Living That BOUNCE Life

LOS ANGELES, CA - FEBRUARY 17: Actress Nicole Beharie attends Vanity Fair and FIAT celebration of Young Hollywood, hosted by Krista Smith and James Corden, to benefit the Terrence Higgins Trust at No Vacancy on February 17, 2015 in Los Angeles, California.

Miss Juneteenth tells the story of a single mother and former beauty queen as she preps her daughter for the local “Miss Juneteenth” pageant. The Channing Godfrey Peoples-directed film stars 42‘s Nicole Beharie (Turqouise), Insecure’s Kendrick Sampson (Ronnie), and breakout star Alexis Chikaeze (Kai). Peoples is also the writer of the heartfelt film. The film premiered at Sundance in January 2020, and was released onto Amazon Prime on June 19, 2020 to commemorate the holiday’s 155th year.

Originally celebrated in Texas and now celebrated as a federal holiday in the United States, Juneteenth commemorates the emancipation of enslaved African Americans in Galveston, Texas in 1865, two years after the Emancipation Proclamation was initially signed. Miss Juneteenth is based in the suburbs of Fort Worth, Texas, where Peoples grew up and drew inspiration from her own experiences.

In Miss Juneteenth, both Turquoise (Beharie) and Kai (Chikaeze) are looking for something that is their own. You can even make the case that this is true for Turq’s soon-to-be ex-husband and Kai’s father Ronnie: a mechanic who tries to open his own shop. It’s clear to Kai in the beginning that she does not want to follow in her mother’s footsteps and be crowned “Miss Juneteenth.” Although being the youngest character in the film, she’s the first who knows what direction she wants to go in, post-high school. Kai dreams of dancing at an HBCU, not being dressed up in an evening gown, and most certainly not taking etiquette lessons. It doesn’t come as easy for Turquoise as she is wrapped in the illusion that her daughter’s best path in life can only be achieved by the outcome of a pageant. The former beauty queen almost blinds herself to the next opportunity of getting her own “American Dream.” Admittedly, Turquoise contradicts herself when saying “that crown don’t make your dreams come true”: she got pregnant young and forfeited her scholarship, working as a bartender, and later becoming a stripper to afford Kai’s pageant fees and getting Ronnie out of jail. It’s only fair she wants better for her daughter after seeing the toxicity of her relationship with her own mother.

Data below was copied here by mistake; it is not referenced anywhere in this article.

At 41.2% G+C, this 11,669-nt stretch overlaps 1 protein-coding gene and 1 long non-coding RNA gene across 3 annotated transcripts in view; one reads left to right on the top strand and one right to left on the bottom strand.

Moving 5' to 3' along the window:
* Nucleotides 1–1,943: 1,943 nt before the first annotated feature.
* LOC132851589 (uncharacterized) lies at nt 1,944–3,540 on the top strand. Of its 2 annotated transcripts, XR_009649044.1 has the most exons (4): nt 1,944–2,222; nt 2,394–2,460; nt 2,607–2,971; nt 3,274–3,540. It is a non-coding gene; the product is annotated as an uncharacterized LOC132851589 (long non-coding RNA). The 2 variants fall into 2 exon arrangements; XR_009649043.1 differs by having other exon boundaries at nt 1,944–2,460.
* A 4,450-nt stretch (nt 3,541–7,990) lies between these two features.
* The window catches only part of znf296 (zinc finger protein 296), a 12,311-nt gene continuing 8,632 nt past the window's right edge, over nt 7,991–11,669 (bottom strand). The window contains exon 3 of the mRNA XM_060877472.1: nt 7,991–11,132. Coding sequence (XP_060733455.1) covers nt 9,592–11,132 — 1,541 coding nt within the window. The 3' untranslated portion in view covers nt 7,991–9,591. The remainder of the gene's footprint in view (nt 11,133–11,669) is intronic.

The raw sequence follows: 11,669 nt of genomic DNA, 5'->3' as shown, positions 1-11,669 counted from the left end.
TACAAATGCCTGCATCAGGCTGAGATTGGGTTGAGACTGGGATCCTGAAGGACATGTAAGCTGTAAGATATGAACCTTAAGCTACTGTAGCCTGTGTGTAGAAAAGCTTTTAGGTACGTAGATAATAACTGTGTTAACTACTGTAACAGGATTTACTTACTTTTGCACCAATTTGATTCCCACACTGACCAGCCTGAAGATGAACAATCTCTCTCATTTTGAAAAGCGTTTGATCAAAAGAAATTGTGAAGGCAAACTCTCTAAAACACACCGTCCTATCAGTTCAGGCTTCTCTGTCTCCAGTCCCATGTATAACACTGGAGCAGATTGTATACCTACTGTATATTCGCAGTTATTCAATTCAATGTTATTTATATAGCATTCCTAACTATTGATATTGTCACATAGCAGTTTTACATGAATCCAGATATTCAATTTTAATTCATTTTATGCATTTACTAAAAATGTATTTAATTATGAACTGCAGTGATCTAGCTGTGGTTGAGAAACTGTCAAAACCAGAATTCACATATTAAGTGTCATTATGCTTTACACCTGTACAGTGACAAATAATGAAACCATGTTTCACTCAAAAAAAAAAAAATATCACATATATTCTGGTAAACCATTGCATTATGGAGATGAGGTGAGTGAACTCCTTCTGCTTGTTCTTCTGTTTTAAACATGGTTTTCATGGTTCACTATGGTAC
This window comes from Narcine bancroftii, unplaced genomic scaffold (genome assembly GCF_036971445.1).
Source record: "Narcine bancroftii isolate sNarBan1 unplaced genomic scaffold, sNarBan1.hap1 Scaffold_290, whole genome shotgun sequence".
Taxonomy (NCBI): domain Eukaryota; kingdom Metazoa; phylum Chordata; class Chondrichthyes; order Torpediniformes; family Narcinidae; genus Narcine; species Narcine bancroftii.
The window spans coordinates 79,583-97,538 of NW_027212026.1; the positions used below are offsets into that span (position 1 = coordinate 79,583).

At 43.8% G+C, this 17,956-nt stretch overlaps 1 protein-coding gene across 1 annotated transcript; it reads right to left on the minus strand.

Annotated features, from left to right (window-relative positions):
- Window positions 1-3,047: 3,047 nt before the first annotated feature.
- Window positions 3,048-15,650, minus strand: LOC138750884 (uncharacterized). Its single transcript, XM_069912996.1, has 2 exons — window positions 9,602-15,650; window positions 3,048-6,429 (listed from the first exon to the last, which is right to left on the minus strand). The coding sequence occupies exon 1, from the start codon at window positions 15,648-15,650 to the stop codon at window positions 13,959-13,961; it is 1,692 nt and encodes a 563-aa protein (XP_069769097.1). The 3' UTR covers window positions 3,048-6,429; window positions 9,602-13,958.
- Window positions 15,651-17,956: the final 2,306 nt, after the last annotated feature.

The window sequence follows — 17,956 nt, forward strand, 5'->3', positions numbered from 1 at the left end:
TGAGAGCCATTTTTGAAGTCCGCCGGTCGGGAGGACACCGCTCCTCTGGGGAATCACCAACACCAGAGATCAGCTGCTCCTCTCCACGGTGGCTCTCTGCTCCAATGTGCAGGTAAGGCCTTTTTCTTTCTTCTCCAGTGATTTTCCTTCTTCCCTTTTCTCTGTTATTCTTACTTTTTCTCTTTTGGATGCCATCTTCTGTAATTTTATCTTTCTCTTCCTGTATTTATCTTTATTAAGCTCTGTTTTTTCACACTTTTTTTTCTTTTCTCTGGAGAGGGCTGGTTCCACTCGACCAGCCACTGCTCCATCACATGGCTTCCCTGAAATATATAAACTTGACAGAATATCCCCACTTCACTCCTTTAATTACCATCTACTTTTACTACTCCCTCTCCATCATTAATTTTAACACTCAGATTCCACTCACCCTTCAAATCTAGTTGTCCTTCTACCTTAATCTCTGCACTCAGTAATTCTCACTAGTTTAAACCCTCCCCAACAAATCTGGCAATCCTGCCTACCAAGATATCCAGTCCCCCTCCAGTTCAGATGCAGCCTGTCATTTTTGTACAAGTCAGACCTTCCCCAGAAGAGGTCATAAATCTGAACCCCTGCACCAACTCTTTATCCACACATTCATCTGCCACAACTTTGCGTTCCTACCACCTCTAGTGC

Not only does Miss Juneteenth speak on the parallels of Black success in America but the womanhood and motherhood between three generations of women. You have Charlotte (Lori Hayes, who plays Turquoise’s mother) who has masked her drunkenness by overcompensating her love of the church and furthermore straining her relationship with Turquoise and Kai. Turquoise doesn’t want her daughter to go on the same path as her so she pushes Kai to win the Miss Juneteenth pageant–which means a full ride to any HBCU of her choosing–even if it means sacrificing electricity for a night. Lastly, you have Kai, who wants to act like a normal teenage girl and interact with guys her age and ultimately wants to pursue a dream of her choosing and not her mother’s.

In this love letter to southern Black culture, Miss Juneteenth intertwines the freedom that our ancestors sought and the modern liberation of having something of our own whether it be property or a dream. The symbolism of the Miss Juneteenth crown in relation to Turquoise’s own determent from her original path in hindsight reflects the old saying: “All that glitters is not gold.”

Take a look at the trailer of the film below:

20 Notable Films About Black History That Aren’t About Slavery

  • 1. Selma, (2014)

    A historical drama based on the 1965 Selma marches to Montgomery detailing Dr. Martin Luther King Jr’s campaign to secure equal voting rights for Black Americans. Stream Selma on Hulu. 

  • 2. 42, (2013)

    A biographical sports film about baseball player Jackie Robinson, the first black athlete to play in Major League Baseball (MLB). Stream 42 on HBO Max.